I think that there’s all sorts of factors that sort of make this encounter with limit so important. It’s like on the one hand, there’s a whole lot of ways in which it feels like we are coming up against our limits. So in the discourse about work and burnout there’s this idea that burnout is now something that you seem to experience in your in your twenties instead of something towards the end of a professional career. The sense that evermore is being demanded from individuals in the in the workplace, that eventually that you know that optimization and efficiency tricks on and a person on a personal level are not going to get you to the point. It’s more obvious than it has been in the past I suppose, that you’re not going to be able to solve all these problems with that kind of technique – and partly that’s to do with late capitalism, to coin a phrase, but I think that there’s also this sort of technological piece to it where we get more and more ways in which I think we are encouraged to believe that the moment at which we could transcend our limitations is just around the corner. So that sort of the acceleration in technologies just like, you know, the internet, email, social media, mobile internet, it feels like we’re really close to being sort of gods in all sorts of contexts.  And so you know when you can be updated on what’s happening four thousand miles away in less than a second, it becomes all the more frustrating that you know you can’t sort of, make a traffic jam go at the speed you wish. I give this example in the book about why it’s more frustrating to wait two minutes for microwaves than it is for something we’ve put in the oven for 2 hours, and it’s very much something to do with this kind of feeling that if it can be that quick, it ought to be even quicker. You know that we now have the technology that means we shouldn’t have to compromise with our desires, and therefore it makes the remaining ways in which we do have to compromise all the more all the more infuriating. I think that’s they’re the same point in some ways, but as we test the limits of individuals in the workplace, and the limits of the environment, and the limits of all these ways in which we live in a culture and an economy that tests the limits, we’re also being given all these technologies that sort of whisper that maybe maybe we can pass the test, and sort of achieve escape velocity. Somehow it’s a weird situation to be in, that’s my conclusion.

KP It is, it’s such a paradox. It seemed that you know the invention of dishwasher and washing machines, and things that make us more efficient, haven’t seemingly given us any more time back.

OB Right.

KP And clearly it shouldn’t work like that. Things that stop you doing laborious time intensive chores should give you more time, but as you say, it’s maybe changed the way we think about what we need to do with the kind of time we’re given.

OB Right, yes, and I think that where this fits into this idea about limitation I think, is that you know, there’s this much observed phenomenon in all sorts of different fields, where if all you do is you make a system more efficient then, it actually just sort of clogs up with with more junk. So the the classic example of induced demand in traffic management – if you widen a motorway to add an extra lane to ease congestion, it becomes a more appealing route for more drivers so more people use that route and the congestion, at least in some cases, tends back towards what it originally was.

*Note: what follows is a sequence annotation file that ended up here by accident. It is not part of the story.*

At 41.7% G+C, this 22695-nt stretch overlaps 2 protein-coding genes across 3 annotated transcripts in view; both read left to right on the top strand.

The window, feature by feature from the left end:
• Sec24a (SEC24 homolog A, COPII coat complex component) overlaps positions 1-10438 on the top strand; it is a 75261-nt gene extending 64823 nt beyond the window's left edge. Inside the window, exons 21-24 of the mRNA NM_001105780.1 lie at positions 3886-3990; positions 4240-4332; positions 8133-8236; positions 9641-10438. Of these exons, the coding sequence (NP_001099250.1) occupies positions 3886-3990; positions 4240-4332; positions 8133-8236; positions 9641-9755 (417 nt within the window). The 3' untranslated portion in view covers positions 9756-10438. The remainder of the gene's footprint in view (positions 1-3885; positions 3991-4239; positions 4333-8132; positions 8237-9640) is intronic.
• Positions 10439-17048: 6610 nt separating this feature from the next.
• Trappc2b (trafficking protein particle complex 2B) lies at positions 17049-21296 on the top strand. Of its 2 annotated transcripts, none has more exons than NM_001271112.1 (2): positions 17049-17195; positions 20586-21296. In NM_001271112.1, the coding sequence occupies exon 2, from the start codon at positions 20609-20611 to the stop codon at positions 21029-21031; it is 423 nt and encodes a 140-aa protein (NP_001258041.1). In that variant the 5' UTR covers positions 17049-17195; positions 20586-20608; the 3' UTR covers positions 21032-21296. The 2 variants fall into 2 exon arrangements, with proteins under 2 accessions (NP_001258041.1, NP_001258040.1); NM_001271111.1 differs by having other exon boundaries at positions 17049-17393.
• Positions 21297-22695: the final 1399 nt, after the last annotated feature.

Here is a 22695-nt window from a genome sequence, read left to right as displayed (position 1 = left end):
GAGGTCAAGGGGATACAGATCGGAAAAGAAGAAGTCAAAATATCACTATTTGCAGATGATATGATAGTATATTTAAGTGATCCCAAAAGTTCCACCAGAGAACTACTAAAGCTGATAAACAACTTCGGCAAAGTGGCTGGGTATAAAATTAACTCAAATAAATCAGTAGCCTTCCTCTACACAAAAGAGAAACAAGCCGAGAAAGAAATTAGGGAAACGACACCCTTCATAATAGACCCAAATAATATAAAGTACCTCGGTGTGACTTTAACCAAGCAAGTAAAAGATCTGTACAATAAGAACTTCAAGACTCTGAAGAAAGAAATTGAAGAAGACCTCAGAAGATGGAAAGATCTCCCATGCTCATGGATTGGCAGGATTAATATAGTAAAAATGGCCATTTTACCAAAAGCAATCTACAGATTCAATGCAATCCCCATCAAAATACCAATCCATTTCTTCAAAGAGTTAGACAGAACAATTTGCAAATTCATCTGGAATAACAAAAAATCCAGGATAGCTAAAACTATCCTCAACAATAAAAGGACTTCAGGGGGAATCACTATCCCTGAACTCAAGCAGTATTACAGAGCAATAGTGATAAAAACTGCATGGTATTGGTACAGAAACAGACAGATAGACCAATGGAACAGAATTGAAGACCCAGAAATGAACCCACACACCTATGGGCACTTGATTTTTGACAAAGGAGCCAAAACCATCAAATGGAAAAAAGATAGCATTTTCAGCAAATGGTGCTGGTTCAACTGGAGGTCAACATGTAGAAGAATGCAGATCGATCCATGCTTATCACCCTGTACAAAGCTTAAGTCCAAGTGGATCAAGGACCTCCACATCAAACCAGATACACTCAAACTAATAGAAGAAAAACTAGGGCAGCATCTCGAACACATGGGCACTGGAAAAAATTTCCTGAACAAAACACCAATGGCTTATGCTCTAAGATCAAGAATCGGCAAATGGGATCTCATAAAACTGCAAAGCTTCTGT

You mentioned washing machines. There’s really good historical work to suggest that that housewives in in early twentieth century American Britain who started to get these machines didn’t save any time at all, because the standards of cleanliness to which they were held by the culture just rose to offset the benefits. It’s there in Parkinson’s law, the idea that the work expands to fill the time available, and I think the sort of the general point here is something like, we are these finite creatures facing hypothetically infinite numbers of emails we could send, infinite levels of ah household cleanliness to which we could in principle aspire, infinite levels of speed of a motorway that you could imagine, and in all these cases we think that if you just use efficiency to try to get through that infinite supply. Well, you’re never going to get through it, because it’s an infinite supply, so more and more inputs kind of rush in to to fill the gap. And so using efficiency and optimization as a way to try to get on top of the situation, to try to master time, is sort of doomed to fail because it’s an attempt to sort of escape the reality of the situation. So I guess on a sort of concrete level, what I’m saying in my most recent book is that there is nothing wrong with getting a bit more efficient in certain areas of life. If it takes you an hour to find the things you need for breakfast in the morning, then there’s probably some efficiency that you can be working on in that system. But we’ll never solve this sort of emotional, psychological, existential problem of feeling out of control with respect to time, feeling on the back foot with respect to time. We never solve that through efficiency. You can only solve that, if you can solve it at all, by reconciling yourself to the situation, deciding to focus on a few things, and letting a whole lot of other stuff fall by the wayside. There isn’t a technique or a technology for getting on top of time and mastering time in that way because time always wins that battle in the end, I guess.